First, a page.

* FDA weighing recommendations on Merck, Glaxo vaccines
* Panelists urge long-term study
By Lisa Richwine
GAITHERSBURG, Md., May 7 (Reuters) - Benefits from rotavirus vaccines made by GlaxoSmithKline Plc (GSK.L) and Merck & Co Inc (MRK.N) outweigh any risk from recently discovered contamination with a pig virus, members of a U.S. advisory panel said on Friday.
Pieces of DNA from porcine circovirus (PCV) have been detected in Glaxo’s Rotarix and Merck’s Rotateq. The U.S. Food and Drug Administration said there was no evidence the virus harms people.
Several members of a Food and Drug Administration advisory panel said the vaccines carried impressive benefits from preventing rotavirus, which can cause fatal diarrhea, and agreed there was no sign so far of illness in people from PCV.
Any risks “are at best theoretical,” said Dr. Melinda Wharton, a panelist and deputy director of the Center for Disease Control and Prevention’s National Center for Immunization and Respiratory Diseases.
“Based on where we are with current knowledge, to me the known benefits clearly outweigh the risks,” she said.
The panel did not take any votes on formal recommendations to the agency.
In March the FDA advised doctors to stop using Rotarix after PCV-1 was found in the vaccine. Merck then tested its vaccine and the FDA announced on Thursday the company found pieces of DNA from PCV-1 and a related virus, PCV-2.
The FDA said it wanted the advisory panel’s input before making new recommendations on either vaccine. The agency will issue its latest advice “in the very near future,” said Karen Midthun, acting head of the FDA unit that reviews vaccines. “We need to consider this very expeditiously,” she told reporters.
Both PCV1 and PCV2 are common in pigs but neither is known to cause illness in humans, the FDA said. PCV2 is believed to cause postweaning multisystemic wasting syndrome in young piglets, marked by diarrhea and an inability to gain weight.
Advisory panel members urged further study to check for any long-term effects from PCV. Some also said parents needed to be told about the PCV finding.
“The fact that it poses no risk in the short term is certainly comforting. I don’t think that necessarily says it’s risk-free in the long term,” said panelist Stephen Hughes, head of the HIV drug resistance program at the National Cancer Institute.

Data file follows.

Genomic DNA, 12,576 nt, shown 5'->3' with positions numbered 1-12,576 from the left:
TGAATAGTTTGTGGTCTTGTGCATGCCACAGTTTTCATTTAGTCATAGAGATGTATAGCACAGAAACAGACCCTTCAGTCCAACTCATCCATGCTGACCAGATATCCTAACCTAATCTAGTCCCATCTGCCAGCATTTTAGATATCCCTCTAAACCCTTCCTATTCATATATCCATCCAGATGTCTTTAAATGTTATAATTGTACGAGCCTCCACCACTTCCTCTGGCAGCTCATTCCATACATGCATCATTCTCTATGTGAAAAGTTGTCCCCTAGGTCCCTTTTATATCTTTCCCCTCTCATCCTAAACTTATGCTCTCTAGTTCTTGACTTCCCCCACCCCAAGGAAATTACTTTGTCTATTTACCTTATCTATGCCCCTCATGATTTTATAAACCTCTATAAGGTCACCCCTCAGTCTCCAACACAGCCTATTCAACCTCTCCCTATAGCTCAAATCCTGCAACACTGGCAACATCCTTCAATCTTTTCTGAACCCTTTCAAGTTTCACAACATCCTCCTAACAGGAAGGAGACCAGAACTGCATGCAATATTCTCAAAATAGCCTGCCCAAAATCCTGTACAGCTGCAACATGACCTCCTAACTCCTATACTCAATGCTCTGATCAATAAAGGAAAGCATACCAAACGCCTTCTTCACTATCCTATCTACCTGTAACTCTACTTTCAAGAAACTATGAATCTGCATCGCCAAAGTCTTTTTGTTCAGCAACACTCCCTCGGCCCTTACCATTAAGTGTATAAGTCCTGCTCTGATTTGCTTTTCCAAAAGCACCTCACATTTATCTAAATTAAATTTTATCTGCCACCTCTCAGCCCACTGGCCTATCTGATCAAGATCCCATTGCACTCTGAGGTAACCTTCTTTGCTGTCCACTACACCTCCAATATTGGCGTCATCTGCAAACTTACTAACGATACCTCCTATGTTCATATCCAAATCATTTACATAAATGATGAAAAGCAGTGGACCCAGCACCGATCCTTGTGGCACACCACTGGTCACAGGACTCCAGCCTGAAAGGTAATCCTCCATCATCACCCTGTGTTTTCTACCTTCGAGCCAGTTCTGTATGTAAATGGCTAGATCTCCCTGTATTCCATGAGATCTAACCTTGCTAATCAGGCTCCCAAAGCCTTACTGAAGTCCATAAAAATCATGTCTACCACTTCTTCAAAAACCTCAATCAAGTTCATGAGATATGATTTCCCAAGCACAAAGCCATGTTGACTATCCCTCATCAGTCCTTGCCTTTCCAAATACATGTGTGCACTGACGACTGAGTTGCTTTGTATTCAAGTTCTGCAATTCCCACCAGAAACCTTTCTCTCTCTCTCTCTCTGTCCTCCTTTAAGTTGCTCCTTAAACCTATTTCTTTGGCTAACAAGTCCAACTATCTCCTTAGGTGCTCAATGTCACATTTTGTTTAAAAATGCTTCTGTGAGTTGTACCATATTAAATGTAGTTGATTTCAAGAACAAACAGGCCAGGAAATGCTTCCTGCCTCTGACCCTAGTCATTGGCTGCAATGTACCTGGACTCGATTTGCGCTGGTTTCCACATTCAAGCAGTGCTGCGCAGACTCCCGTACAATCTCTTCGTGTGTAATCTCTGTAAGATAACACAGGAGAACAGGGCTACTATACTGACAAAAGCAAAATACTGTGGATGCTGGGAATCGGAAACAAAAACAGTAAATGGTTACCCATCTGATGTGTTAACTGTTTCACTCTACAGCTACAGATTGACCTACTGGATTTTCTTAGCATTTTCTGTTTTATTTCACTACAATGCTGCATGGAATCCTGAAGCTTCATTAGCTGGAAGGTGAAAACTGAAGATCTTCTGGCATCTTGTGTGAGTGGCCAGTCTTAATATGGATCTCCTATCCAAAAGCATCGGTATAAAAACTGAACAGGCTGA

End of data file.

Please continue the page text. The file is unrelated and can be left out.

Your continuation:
Some panelists said they wanted to know more about PCV2. The committee heard less about that type as Merck’s finding was so recent. The meeting was originally scheduled just to discuss the Glaxo vaccine.
PCV1 apparently has been in Glaxo’s vaccine since it was first developed, the company said. Testing found DNA from the virus in master cells used to make the product.
The material may have come from a pig-derived enzyme called trypsin used early in development, Glaxo officials said.
“All available data support this is a manufacturing quality issue and not a safety issue. PCV1 does not pose a risk for infants vaccinated with Rotarix,” said Dr. Barbara Howe, a Glaxo vice president.
Glaxo said it planned to develop a rotavirus vaccine free from PCV1 but the process would take time.
Merck was not scheduled to speak at the meeting, but the company said on Thursday the levels of DNA from PCV were low in Rotateq and there was no sign it was harmful to people.
Vaccines against rotavirus have a troubled history. Wyeth’s Rotashield was pulled off the market in 1999 after it was linked with a rare but deadly bowel obstruction.
Rotavirus kills more than 500,000 infants each year, mostly in low- and middle-income countries. In the United States, deaths from the virus are rare but it caused more than 50,000 U.S. hospitalizations annually before Merck’s vaccine won FDA approval in 2006.
The World Health Organization and the European Medicines Agency have not recommended any changes in rotavirus vaccine use in Europe or developing countries.
In 2009, sales of Merck’s vaccine totaled $522 million, including $468 million from the United States.
Most of Glaxo’s rotavirus vaccine sales occur outside the United States. Worldwide sales in 2009 were $440 million, including $118 million from the United States. Glaxo’s vaccine won U.S. approval in 2008. (Reporting by Lisa Richwine, editing by Gerald E. McCormick and Carol Bishopric)